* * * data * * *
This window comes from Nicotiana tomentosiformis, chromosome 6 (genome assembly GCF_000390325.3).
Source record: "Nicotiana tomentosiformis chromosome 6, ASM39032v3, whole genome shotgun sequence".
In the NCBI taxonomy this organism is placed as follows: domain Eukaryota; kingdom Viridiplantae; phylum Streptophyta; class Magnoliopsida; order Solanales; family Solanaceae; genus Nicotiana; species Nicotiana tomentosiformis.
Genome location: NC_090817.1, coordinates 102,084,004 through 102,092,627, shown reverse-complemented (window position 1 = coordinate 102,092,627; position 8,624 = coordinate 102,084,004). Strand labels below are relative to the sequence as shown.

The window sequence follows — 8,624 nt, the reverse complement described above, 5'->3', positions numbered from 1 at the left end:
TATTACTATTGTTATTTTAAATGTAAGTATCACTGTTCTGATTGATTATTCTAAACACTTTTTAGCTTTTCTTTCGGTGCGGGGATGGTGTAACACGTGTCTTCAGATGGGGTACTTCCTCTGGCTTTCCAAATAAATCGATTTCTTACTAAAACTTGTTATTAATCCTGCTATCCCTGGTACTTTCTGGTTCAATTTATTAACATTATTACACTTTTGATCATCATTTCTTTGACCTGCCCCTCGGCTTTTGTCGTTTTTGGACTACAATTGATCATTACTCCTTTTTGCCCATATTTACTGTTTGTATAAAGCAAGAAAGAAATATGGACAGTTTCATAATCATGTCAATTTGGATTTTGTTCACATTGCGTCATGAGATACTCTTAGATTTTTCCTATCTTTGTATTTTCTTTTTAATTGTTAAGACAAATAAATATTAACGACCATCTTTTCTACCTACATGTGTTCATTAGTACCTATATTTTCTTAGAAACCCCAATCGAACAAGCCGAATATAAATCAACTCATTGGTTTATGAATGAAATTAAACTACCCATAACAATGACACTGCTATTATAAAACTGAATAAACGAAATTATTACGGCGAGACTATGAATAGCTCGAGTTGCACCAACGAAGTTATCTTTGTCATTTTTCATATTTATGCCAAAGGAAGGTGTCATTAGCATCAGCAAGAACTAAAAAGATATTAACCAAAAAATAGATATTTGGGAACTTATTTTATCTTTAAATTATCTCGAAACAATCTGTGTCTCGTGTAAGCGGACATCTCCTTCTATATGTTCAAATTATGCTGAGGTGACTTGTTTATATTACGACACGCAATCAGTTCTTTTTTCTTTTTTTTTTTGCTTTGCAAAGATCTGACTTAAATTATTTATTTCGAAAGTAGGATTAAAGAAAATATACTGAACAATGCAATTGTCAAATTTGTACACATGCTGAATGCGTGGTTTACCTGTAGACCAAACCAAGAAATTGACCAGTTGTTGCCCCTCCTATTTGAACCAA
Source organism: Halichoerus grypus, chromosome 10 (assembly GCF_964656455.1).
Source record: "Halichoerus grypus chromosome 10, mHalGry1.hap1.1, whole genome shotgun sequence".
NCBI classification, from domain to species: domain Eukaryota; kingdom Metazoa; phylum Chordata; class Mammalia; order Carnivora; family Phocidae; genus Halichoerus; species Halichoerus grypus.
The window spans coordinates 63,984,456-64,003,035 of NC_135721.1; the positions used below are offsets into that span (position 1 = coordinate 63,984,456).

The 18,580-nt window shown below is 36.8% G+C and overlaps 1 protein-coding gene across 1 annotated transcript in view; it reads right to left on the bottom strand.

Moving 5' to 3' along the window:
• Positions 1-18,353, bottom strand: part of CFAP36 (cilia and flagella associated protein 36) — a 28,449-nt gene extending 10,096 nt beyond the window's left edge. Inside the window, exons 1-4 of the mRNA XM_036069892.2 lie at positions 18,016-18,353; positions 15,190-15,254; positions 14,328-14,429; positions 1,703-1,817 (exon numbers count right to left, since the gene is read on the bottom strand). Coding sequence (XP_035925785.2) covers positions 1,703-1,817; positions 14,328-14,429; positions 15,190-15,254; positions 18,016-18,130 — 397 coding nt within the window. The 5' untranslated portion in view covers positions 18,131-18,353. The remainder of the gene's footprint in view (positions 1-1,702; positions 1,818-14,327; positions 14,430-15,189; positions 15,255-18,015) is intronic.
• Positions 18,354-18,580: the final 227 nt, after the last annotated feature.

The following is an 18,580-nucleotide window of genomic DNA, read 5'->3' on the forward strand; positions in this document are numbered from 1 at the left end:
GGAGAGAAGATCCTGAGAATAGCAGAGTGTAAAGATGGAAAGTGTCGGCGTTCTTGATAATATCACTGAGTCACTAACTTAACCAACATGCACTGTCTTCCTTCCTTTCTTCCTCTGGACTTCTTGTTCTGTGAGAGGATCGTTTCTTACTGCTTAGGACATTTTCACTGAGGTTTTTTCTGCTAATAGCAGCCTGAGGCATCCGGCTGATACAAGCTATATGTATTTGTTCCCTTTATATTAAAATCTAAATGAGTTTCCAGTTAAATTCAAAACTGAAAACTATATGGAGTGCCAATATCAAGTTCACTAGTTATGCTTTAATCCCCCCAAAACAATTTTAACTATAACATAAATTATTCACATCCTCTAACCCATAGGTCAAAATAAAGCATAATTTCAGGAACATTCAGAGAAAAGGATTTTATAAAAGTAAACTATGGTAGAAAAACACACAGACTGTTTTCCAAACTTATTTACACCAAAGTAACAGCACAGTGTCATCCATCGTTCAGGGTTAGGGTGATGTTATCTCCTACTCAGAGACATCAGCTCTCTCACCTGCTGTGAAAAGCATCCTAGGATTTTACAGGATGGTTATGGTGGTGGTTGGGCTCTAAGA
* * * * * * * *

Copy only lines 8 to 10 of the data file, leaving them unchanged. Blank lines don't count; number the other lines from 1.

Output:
Source record: "Halichoerus grypus chromosome 10, mHalGry1.hap1.1, whole genome shotgun sequence".
NCBI classification, from domain to species: domain Eukaryota; kingdom Metazoa; phylum Chordata; class Mammalia; order Carnivora; family Phocidae; genus Halichoerus; species Halichoerus grypus.
The window spans coordinates 63,984,456-64,003,035 of NC_135721.1; the positions used below are offsets into that span (position 1 = coordinate 63,984,456).